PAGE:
GAO report about the evolution of the Joint Strike Fighter (F35-JSF) program
Figure about Software growth, Estimated lines of code (millions)
ref: GAO-12-437, June 2012, page 19
And here some comments copied/pasted from the GAO report:

Software providing essential JSF capability has grown in size and complexity, and is taking longer to complete than expected. Late releases of software have delayed testing and training and added costs. Some capabilities have been deferred until later in development in order to maintain schedule.The lines of code necessary for the JSF’s capabilities have now grown to over 24 million—9.5 million on-board the aircraft. (By comparison, JSF has about 3 times more on-board software lines of code than the F-22A Raptor and 6 times more than the F/A-18 E/F Super Hornet.) This has added work and increased the overall complexity of the effort. The software on-board the aircraft and needed for operations has grown 37 percent since the critical design review in 2005. While software growth appears to be stabilizing, contractor officials report that almost half of the on-board software has yet to complete integration and test—typically the most challenging phase of software development. JSF software growth is not much different than other recent defense acquisitions, which have experienced from 30 to 100 percent growth in software code over time. However, the sheer number of lines of code for the JSF makes the growth a notable cost and schedule challenge. [The figure] shows increased lines of code for both airborne and ground systems.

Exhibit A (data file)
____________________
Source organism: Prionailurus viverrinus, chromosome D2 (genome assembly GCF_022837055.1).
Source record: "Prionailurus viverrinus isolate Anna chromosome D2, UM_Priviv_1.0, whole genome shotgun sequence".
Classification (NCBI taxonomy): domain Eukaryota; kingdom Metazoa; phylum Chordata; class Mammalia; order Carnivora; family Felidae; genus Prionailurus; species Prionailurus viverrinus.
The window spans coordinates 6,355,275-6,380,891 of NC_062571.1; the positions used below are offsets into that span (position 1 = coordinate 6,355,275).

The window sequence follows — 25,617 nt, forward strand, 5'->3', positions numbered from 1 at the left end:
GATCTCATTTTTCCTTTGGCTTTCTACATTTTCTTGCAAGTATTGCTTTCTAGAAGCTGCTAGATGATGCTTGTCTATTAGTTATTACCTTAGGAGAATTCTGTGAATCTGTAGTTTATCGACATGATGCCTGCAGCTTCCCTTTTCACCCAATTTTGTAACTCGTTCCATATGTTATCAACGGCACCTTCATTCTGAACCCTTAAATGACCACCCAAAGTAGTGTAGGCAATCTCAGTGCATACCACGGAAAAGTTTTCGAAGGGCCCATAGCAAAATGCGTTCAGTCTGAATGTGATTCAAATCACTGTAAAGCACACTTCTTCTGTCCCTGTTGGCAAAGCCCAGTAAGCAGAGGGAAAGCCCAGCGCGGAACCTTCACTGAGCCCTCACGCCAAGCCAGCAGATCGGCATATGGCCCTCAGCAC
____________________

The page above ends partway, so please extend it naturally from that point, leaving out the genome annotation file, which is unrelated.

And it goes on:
GAO report about the evolution of the Joint Strike Fighter (F35-JSF) program

Figure about Software growth, Estimated lines of code (millions)

ref: GAO-12-437, June 2012, page 19

And here some comments copied/pasted from the GAO report:

Software providing essential JSF capability has grown in size and complexity, and is taking longer to complete than expected. Late releases of software have delayed testing and training and added costs. Some capabilities have been deferred until later in development in order to maintain schedule.

The lines of code necessary for the JSF’s capabilities have now grown to over 24 million—9.5 million on-board the aircraft. (By comparison, JSF has about 3 times more on-board software lines of code than the F-22A Raptor and 6 times more than the F/A-18 E/F Super Hornet.) This has added work and increased the overall complexity of the effort. The software on-board the aircraft and needed for operations has grown 37 percent since the critical design review in 2005. While software growth appears to be stabilizing, contractor officials report that almost half of the on-board software has yet to complete integration and test—typically the most challenging phase of software development. JSF software growth is not much different than other recent defense acquisitions, which have experienced from 30 to 100 percent growth in software code over time. However, the sheer number of lines of code for the JSF makes the growth a notable cost and schedule challenge. [The figure] shows increased lines of code for both airborne and ground systems.

(Source: )